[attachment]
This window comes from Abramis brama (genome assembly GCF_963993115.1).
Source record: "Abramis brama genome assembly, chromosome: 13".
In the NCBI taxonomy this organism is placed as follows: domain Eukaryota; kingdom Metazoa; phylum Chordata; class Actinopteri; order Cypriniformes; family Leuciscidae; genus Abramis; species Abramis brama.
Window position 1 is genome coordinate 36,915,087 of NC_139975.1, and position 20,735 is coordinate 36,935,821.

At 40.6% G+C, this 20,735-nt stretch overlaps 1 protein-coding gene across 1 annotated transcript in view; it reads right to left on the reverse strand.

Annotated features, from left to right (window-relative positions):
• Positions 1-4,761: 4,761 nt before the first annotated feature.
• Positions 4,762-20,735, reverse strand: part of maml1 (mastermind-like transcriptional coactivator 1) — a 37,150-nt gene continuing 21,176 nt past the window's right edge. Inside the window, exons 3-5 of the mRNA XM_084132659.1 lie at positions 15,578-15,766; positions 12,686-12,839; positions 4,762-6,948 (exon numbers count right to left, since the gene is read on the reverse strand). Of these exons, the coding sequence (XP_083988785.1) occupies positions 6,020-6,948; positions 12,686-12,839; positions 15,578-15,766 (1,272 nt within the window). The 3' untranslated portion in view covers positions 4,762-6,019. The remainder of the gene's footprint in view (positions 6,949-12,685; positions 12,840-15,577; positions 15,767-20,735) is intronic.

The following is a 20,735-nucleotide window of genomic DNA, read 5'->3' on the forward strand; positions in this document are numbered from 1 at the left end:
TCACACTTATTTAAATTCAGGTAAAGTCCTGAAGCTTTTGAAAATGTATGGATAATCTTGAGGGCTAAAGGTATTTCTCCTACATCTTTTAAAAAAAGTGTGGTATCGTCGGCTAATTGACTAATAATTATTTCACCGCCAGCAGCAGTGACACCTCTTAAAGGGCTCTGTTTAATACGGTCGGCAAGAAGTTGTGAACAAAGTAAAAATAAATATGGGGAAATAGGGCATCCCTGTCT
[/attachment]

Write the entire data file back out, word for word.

This window comes from Abramis brama (genome assembly GCF_963993115.1).
Source record: "Abramis brama genome assembly, chromosome: 13".
In the NCBI taxonomy this organism is placed as follows: domain Eukaryota; kingdom Metazoa; phylum Chordata; class Actinopteri; order Cypriniformes; family Leuciscidae; genus Abramis; species Abramis brama.
Window position 1 is genome coordinate 36,915,087 of NC_139975.1, and position 20,735 is coordinate 36,935,821.

At 40.6% G+C, this 20,735-nt stretch overlaps 1 protein-coding gene across 1 annotated transcript in view; it reads right to left on the reverse strand.

Annotated features, from left to right (window-relative positions):
• Positions 1-4,761: 4,761 nt before the first annotated feature.
• Positions 4,762-20,735, reverse strand: part of maml1 (mastermind-like transcriptional coactivator 1) — a 37,150-nt gene continuing 21,176 nt past the window's right edge. Inside the window, exons 3-5 of the mRNA XM_084132659.1 lie at positions 15,578-15,766; positions 12,686-12,839; positions 4,762-6,948 (exon numbers count right to left, since the gene is read on the reverse strand). Of these exons, the coding sequence (XP_083988785.1) occupies positions 6,020-6,948; positions 12,686-12,839; positions 15,578-15,766 (1,272 nt within the window). The 3' untranslated portion in view covers positions 4,762-6,019. The remainder of the gene's footprint in view (positions 6,949-12,685; positions 12,840-15,577; positions 15,767-20,735) is intronic.

The following is a 20,735-nucleotide window of genomic DNA, read 5'->3' on the forward strand; positions in this document are numbered from 1 at the left end:
TCACACTTATTTAAATTCAGGTAAAGTCCTGAAGCTTTTGAAAATGTATGGATAATCTTGAGGGCTAAAGGTATTTCTCCTACATCTTTTAAAAAAAGTGTGGTATCGTCGGCTAATTGACTAATAATTATTTCACCGCCAGCAGCAGTGACACCTCTTAAAGGGCTCTGTTTAATACGGTCGGCAAGAAGTTGTGAACAAAGTAAAAATAAATATGGGGAAATAGGGCATCCCTGTCT